The procurement and supply-chain functions of today’s utility are the Rodney Dangerfield of the utility cost-cutting paradigm: They don’t get any respect. Supply chains in most industries extend...
Building the iUtility
Market forces are transforming the IOU business model.
command-and-control regulations. Fourth, significant market imperfections occur where energy and environment converge. Most particularly, a clean environment must be recognized as a public good that unregulated competitive markets can’t efficiently provide. And, finally, inaction is unacceptable in the face of the industry’s opportunities and challenges.
In general, rate structures that add layers of incentives and surcharges have the effect of reducing competition in the utility business. Over time, greater regulatory simplicity and freer markets will reduce costs and improve service quality. But in a time of transition, regulators will experiment with a variety of options.
The traditional regulatory compact involved government ratemaking in exchange for the provision of electricity service. Under the terms of the renegotiated regulatory compact, regulators will continue setting the iUtility’s rates in exchange for the provision of energy and financial services. The regulatory demands of renewable portfolio standards (RPS), renewable energy credits (RECs) and disclosure requirements, for example, will be offset with rate relief that enables the iUtility to sell electricity as well as energy efficiency and environmental protection. The new compact will balance consumer interest in rates that are just, reasonable, and nondiscriminatory with shareholder revenue interests by ensuring the iUtility’s energy services and products are sold in either a protected geographic market or to a protected set of customers.
RPS requirements impose a new type of service obligation on the iUtility to provide a specific percentage of its electricity from renewable energy sources such as wind, solar, or bio-energy. The utility can purchase such power in the market, thus reducing its dependence on fossil-fuel generated electricity while stimulating new markets. To date, 28 states including the District of Columbia have enacted renewable electricity standards. Collectively, the state policies apply to roughly 40 percent of the U.S. electricity load, and an RPS of 20 percent by 2020 would have the effect of increasing total renewable energy capacity to 180,000 MW. 3 If the iUtility must saddle the RPS burden, then the regulatory compact must allow the costs to be recovered.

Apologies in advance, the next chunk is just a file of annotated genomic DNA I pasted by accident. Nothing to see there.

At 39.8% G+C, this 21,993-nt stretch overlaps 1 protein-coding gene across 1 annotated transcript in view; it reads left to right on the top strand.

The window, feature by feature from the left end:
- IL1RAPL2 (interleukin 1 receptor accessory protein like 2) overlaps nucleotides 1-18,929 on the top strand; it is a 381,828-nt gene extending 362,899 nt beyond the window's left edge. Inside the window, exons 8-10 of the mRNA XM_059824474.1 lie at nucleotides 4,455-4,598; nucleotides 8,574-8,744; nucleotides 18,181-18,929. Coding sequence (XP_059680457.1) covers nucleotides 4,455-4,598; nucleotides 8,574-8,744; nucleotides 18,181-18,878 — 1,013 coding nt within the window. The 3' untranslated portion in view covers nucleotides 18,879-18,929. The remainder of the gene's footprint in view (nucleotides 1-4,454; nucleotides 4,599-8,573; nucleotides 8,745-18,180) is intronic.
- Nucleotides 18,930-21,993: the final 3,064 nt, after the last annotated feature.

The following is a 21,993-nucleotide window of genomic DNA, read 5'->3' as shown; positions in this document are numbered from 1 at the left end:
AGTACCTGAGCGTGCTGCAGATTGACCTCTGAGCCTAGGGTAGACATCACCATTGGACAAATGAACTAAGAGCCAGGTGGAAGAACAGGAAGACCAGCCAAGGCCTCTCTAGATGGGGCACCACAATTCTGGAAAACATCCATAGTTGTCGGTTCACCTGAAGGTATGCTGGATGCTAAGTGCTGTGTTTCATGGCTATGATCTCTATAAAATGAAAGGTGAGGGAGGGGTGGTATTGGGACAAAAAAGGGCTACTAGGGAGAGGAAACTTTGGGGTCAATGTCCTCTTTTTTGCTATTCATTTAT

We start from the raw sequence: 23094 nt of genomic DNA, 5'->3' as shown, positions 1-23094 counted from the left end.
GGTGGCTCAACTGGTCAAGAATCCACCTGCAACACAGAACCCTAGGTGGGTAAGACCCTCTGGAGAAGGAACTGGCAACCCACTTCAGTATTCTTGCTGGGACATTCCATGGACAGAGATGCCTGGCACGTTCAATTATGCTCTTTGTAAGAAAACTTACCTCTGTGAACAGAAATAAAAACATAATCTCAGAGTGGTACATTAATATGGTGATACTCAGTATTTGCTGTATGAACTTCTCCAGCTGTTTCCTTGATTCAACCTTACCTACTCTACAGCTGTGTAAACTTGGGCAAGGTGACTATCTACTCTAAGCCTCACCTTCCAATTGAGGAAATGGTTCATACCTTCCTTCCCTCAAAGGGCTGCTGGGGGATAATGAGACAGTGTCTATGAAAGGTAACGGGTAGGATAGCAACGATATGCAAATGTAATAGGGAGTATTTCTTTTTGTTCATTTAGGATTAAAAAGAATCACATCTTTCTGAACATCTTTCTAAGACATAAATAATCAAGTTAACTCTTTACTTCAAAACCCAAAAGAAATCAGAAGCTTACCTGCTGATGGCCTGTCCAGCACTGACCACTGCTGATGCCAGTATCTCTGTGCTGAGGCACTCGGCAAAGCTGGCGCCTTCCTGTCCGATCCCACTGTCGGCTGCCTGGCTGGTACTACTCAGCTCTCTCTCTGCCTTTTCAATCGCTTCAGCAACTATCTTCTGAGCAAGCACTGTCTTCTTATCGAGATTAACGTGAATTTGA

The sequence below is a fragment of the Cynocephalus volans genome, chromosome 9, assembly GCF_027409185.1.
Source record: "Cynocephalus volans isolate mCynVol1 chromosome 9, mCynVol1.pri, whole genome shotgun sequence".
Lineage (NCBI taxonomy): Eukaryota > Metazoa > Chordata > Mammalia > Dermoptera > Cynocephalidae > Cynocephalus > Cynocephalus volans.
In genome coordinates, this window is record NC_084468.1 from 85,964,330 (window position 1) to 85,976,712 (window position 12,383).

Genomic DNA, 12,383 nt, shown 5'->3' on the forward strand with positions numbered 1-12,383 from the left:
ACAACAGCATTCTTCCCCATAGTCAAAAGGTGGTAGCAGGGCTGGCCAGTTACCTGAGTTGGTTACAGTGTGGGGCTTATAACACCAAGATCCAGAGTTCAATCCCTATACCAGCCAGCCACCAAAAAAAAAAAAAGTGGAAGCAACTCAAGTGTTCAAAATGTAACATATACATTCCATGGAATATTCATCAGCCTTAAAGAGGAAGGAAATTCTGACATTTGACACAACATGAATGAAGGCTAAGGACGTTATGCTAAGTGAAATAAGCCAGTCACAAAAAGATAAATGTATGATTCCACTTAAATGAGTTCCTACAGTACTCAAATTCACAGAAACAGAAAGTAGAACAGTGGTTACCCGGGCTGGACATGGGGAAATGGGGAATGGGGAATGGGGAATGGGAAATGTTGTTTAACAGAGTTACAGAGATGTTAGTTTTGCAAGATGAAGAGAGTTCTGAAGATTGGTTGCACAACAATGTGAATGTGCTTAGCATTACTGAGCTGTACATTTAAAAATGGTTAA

In some part, RECs may be a way to offset the costs by allowing iUtilities to trade RECs both in satisfaction of their RPS obligation and as a part of the iUtility’s revenue stream. In other words, the compact can be written in such a way as to allow the iUtility to profit from REC trading.
Disclosure requirements are another service obligation imposed on the iUtility. Disclosure requirements obligate a utility to provide information to its customers and investors about its fuel sources and emissions profile. Disclosure creates uniform standards to allow consumers to price and compare the resource mix and the energy characteristics of their electricity purchases. Today, over half of the utilities in the United States are subject to disclosure requirements. Through disclosure, customers are provided with information, have increased product choice, and can improve their energy efficiency. Further, uniform disclosure requirements should help rationalize energy markets, make trading more transparent, and help send more accurate price signals.
If the iUtility will be burdened with RPS and disclosure requirements as part of the service obligations